KUCHING: The success of the movement control order (MCO) undoubtedly relies on the compliance level of the public.

With a 95 percent compliance rate, according to official reports, it is evident that some people are still stuck in their daily routine and lifestyle, landing this group in trouble with the law for flouting the MCO.

A survey by New Sarawak Tribune yesterday revealed that most people agreed for stiffer penalties to be imposed on those who disobeyed the MCO in order to effectively flatten the curve of the Covid-19 pandemic.

Anderson Seli

Anderson Seli, 26, a freelancer, said the move was crucial to further prevent the spread of Covid-19 in the country.

“Immediate arrests and heavier compounds should be applied to those who are negligent and disregard the rules set by the authorities.

“The MCO would be pointless should these people refuse to cooperate,” he said.

Faith Chaya

Faith Chaya, 27, a researcher, agreed for stiffer penalties to be imposed as it would ensure the safety of the people.

“I believe a stiffer penalty is crucial as it would prevent people from gathering and eventually spreading the disease in case some had already been infected.

“The most appropriate penalties would be longer imprisonment sentences throughout the MCO period with their eligibility for financial aid disqualified,” she suggested.

Faith added that although the penalties might be slightly unfair to some, the move was necessary to effectively implement the MCO.

Rosli Ahmad

Rosli Ahmad, 21, who is self-employed, said stiffer penalties would provide awareness for the people to abide by the rules of the MCO.

“Stiffer penalties should be enforced by the authorities to create awareness for these people to follow the rules for effective implementation of the MCO.

“Suitable punishment would be to increase the compound and duration of imprisonment,” he said.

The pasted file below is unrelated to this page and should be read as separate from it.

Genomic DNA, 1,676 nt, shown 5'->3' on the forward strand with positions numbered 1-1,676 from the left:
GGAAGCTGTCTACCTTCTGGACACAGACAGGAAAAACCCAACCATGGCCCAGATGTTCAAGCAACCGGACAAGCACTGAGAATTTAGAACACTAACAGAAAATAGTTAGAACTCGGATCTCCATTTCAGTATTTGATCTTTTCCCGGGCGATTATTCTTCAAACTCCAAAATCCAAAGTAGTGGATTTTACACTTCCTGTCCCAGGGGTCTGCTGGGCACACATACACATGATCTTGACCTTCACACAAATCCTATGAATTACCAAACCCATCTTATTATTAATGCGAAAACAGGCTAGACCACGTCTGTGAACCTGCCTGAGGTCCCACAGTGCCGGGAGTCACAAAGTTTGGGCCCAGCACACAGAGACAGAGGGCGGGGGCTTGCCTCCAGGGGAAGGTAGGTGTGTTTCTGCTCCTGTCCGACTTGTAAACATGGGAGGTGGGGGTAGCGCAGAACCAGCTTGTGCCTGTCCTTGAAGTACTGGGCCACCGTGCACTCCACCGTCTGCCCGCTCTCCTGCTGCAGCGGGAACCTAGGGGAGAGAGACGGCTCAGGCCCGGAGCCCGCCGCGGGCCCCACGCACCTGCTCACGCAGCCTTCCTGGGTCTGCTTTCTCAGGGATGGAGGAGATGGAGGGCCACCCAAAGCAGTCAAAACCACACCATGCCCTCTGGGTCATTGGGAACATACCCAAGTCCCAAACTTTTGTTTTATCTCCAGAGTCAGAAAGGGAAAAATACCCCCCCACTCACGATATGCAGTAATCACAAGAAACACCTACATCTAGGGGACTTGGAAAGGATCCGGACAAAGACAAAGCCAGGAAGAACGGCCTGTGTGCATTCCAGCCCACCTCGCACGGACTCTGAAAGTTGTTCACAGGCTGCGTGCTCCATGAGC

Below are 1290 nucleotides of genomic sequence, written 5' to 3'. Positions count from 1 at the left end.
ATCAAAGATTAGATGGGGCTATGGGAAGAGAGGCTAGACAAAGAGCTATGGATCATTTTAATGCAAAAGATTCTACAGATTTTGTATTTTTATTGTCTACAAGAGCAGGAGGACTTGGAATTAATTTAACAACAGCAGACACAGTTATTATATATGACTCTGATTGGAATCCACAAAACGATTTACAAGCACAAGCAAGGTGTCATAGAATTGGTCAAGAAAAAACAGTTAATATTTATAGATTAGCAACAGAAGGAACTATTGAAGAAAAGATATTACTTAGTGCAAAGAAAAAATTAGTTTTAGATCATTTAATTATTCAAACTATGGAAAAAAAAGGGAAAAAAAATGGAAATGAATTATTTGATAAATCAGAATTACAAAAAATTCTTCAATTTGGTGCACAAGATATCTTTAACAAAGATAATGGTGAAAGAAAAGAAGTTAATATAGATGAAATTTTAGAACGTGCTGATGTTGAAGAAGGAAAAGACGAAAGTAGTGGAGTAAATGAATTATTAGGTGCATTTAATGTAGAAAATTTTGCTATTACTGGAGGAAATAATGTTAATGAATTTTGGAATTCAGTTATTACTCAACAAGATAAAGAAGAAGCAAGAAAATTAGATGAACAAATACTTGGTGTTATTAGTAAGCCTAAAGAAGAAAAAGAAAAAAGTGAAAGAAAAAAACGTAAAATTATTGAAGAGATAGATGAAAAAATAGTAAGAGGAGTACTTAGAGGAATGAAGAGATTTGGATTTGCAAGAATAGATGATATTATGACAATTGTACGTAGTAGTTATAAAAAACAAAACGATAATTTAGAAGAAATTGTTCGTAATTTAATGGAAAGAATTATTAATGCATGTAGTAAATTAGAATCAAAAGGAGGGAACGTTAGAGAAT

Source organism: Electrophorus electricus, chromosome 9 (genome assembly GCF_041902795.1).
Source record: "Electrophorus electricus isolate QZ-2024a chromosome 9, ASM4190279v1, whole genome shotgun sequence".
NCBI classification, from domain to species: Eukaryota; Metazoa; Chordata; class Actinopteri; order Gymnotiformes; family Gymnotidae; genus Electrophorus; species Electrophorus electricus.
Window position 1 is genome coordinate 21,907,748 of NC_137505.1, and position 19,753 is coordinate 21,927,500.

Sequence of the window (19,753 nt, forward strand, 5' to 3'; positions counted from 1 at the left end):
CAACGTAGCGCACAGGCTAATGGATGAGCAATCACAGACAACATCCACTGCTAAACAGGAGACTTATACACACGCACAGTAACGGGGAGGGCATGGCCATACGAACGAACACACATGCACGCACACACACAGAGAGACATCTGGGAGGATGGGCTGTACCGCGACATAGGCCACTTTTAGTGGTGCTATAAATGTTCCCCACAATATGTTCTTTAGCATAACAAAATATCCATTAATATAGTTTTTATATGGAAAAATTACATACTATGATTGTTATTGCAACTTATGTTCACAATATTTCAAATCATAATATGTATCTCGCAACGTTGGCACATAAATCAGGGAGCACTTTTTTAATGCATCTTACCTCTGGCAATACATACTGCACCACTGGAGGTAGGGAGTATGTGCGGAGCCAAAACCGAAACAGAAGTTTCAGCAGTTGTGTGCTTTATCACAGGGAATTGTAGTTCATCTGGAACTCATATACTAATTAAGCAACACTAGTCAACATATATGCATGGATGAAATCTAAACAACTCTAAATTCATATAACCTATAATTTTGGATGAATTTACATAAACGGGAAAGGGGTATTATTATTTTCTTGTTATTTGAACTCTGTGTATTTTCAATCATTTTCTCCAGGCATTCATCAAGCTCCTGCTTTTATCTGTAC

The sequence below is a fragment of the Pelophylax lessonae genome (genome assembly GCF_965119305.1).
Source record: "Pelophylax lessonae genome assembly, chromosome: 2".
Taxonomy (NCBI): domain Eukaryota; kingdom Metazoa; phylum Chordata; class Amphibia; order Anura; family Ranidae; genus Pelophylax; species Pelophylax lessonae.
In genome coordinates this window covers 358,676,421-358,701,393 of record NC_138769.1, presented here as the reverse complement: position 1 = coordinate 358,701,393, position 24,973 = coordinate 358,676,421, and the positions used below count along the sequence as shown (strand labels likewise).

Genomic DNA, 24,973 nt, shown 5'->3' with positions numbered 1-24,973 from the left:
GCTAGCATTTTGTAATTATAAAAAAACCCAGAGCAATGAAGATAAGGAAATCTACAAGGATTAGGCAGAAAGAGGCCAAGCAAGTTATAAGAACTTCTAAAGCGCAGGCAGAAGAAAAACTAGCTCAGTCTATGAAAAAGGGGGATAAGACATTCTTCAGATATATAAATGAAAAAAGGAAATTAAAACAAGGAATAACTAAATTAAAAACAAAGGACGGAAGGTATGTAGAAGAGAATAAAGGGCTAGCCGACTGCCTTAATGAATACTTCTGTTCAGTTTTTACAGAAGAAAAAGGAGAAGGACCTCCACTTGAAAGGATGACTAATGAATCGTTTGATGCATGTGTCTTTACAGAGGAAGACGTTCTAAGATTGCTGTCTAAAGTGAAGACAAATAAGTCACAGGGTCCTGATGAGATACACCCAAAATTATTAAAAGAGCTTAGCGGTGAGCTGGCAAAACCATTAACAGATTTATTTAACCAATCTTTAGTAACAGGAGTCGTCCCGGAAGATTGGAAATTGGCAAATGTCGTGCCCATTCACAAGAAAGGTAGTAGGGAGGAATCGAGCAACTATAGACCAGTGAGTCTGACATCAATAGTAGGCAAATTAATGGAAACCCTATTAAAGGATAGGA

Mohamad Syafiq

For technician Mohamad Syafiq, 21, punishment was necessary to ensure cooperation from some stubborn individuals.

“Stiffer penalties are necessary for offenders. They have to remember that the MCO is implemented for the benefit of all the people nationwide.

“The punishment should be strictly imposed by increasing the compound and jail time for those who failed to comply with the rules,” he added.

Unevist Nisen

Unevist Nisen, 26, an engineer, opined that stricter penalties and punishment were necessary during the MCO to ensure higher percentage of compliance.

“In return, this would eventually flatten the curve more effectively and we will be able to return to our normal lives much sooner. 

“Stricter penalties with longer jail time and higher fines should be implemented.

“Although some people who could easily afford to pay the fines would take the penalty lightly and continue to disobey the MCO. To curb this, jail time and fines can be put in a range of six-12 months jail or RM1,000 to RM10,000 fines each where it’s up to the enforcer to judge which one suits best to ensure no repeated offence by the same person. Surely this can be a good lesson to everyone,” said Nisen.

Suhailah Sabeni

Housewife Suhailah Sabeni, 26, said stricter punishments would scare the people from committing the offence.

“In my opinion, the government should implement stricter penalties to prevent repeated offences from irresponsible people. They will continue to do so until they learn their lessons.

“Extended imprisonment time would suit these people for their irresponsible actions in endangering the lives of other people,” she said.